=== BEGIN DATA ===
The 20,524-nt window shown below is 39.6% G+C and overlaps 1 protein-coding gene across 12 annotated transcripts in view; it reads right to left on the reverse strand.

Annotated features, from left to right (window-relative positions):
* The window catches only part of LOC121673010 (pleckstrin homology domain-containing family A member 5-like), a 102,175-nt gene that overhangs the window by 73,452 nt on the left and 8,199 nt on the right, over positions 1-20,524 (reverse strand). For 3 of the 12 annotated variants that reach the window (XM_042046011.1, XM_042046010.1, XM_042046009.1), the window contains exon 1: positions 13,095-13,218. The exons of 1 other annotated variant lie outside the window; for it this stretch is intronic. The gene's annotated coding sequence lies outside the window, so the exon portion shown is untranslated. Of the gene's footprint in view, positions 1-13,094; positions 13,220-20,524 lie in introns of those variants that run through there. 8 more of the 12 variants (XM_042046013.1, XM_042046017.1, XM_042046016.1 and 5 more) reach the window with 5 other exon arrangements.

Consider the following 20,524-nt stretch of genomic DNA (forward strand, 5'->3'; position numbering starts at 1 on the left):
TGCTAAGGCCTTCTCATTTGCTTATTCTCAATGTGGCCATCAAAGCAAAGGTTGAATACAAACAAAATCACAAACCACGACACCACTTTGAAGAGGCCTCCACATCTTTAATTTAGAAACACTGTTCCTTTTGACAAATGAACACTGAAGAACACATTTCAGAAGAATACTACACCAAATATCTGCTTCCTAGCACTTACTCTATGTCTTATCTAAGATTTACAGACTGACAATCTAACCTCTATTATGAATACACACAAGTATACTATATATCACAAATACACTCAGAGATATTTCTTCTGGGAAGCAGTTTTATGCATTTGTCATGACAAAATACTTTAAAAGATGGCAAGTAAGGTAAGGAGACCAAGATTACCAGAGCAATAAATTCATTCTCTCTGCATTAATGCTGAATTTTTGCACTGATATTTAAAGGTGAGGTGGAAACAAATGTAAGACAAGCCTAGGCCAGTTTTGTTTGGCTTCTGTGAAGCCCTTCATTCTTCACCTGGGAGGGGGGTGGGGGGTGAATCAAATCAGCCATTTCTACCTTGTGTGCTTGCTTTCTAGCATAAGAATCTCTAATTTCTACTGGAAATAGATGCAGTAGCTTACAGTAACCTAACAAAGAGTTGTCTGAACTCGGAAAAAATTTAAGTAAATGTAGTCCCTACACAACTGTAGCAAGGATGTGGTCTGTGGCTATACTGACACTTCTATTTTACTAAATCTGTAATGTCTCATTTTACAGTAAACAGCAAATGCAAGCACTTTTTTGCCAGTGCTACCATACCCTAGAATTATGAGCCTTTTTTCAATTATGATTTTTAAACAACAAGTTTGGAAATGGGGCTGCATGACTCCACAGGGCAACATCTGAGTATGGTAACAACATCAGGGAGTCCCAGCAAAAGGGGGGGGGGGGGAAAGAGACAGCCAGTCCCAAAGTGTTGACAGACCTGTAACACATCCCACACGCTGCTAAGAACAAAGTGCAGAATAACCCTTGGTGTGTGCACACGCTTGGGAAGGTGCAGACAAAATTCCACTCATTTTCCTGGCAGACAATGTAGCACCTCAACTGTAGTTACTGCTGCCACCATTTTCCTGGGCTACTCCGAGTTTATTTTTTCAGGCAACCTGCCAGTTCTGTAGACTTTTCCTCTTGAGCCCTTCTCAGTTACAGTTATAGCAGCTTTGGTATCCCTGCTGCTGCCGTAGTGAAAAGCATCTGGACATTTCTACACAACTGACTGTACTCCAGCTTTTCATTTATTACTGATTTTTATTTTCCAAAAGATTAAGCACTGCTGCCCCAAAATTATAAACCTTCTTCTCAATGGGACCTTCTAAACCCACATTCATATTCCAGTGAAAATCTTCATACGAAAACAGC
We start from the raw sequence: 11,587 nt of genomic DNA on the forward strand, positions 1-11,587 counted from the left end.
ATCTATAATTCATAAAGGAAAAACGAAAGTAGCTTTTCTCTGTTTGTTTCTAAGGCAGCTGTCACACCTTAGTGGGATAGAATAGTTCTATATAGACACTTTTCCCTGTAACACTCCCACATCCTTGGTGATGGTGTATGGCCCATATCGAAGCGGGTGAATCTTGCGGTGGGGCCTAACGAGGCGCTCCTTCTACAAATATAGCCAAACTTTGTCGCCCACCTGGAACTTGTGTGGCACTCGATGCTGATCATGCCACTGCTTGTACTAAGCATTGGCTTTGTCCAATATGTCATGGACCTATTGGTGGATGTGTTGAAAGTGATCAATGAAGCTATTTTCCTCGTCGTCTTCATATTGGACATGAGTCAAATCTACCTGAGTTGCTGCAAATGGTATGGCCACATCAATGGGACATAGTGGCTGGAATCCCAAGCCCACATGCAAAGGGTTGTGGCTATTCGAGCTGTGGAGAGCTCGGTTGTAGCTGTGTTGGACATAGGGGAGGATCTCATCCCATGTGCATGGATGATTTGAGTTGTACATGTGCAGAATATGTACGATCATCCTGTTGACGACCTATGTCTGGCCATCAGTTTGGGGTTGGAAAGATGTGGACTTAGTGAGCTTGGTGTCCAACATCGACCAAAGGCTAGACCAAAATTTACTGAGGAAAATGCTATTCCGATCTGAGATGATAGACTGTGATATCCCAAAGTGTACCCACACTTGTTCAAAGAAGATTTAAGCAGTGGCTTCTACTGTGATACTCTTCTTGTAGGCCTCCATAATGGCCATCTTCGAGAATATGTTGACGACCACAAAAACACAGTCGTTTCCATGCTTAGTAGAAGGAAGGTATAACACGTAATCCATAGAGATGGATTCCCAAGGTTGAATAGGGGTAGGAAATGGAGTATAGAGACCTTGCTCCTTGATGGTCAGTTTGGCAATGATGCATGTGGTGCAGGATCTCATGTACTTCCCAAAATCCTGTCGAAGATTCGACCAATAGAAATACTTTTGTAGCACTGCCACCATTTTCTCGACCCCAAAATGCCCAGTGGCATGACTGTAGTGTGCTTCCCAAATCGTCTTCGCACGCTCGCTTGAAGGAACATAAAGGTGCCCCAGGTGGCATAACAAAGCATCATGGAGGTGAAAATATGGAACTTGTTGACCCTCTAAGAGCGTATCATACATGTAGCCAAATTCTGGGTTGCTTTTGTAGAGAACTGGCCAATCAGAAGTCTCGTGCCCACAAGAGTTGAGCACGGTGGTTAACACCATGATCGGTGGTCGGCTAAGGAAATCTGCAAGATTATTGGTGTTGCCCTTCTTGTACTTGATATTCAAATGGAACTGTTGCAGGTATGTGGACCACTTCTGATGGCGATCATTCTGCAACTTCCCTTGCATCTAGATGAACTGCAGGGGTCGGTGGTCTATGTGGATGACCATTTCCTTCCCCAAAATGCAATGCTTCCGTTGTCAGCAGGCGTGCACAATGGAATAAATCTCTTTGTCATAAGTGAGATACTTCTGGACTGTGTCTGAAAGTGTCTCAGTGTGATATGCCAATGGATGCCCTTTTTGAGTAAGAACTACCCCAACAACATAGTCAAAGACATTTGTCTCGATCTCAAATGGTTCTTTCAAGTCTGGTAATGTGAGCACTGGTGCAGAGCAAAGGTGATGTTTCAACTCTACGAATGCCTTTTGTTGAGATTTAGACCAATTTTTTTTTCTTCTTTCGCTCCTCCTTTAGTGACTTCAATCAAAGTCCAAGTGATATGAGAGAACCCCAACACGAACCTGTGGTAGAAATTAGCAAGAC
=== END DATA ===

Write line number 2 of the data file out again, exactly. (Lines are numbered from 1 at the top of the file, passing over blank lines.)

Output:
Annotated features, from left to right (window-relative positions):